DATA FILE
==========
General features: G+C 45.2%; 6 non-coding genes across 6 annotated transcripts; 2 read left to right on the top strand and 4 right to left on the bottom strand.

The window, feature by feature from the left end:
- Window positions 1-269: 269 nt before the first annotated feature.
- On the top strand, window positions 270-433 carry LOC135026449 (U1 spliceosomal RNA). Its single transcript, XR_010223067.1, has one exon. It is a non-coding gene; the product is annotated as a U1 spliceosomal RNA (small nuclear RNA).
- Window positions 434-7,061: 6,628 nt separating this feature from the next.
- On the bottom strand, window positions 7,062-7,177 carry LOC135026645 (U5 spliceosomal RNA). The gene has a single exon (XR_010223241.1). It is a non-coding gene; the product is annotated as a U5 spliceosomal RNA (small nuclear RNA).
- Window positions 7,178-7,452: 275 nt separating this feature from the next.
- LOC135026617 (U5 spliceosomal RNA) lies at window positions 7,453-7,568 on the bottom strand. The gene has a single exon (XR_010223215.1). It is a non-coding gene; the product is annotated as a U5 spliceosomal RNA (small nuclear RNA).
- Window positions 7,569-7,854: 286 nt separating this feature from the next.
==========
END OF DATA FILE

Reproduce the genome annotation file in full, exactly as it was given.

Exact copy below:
General features: G+C 45.2%; 6 non-coding genes across 6 annotated transcripts; 2 read left to right on the top strand and 4 right to left on the bottom strand.

The window, feature by feature from the left end:
- Window positions 1-269: 269 nt before the first annotated feature.
- On the top strand, window positions 270-433 carry LOC135026449 (U1 spliceosomal RNA). Its single transcript, XR_010223067.1, has one exon. It is a non-coding gene; the product is annotated as a U1 spliceosomal RNA (small nuclear RNA).
- Window positions 434-7,061: 6,628 nt separating this feature from the next.
- On the bottom strand, window positions 7,062-7,177 carry LOC135026645 (U5 spliceosomal RNA). The gene has a single exon (XR_010223241.1). It is a non-coding gene; the product is annotated as a U5 spliceosomal RNA (small nuclear RNA).
- Window positions 7,178-7,452: 275 nt separating this feature from the next.
- LOC135026617 (U5 spliceosomal RNA) lies at window positions 7,453-7,568 on the bottom strand. The gene has a single exon (XR_010223215.1). It is a non-coding gene; the product is annotated as a U5 spliceosomal RNA (small nuclear RNA).
- Window positions 7,569-7,854: 286 nt separating this feature from the next.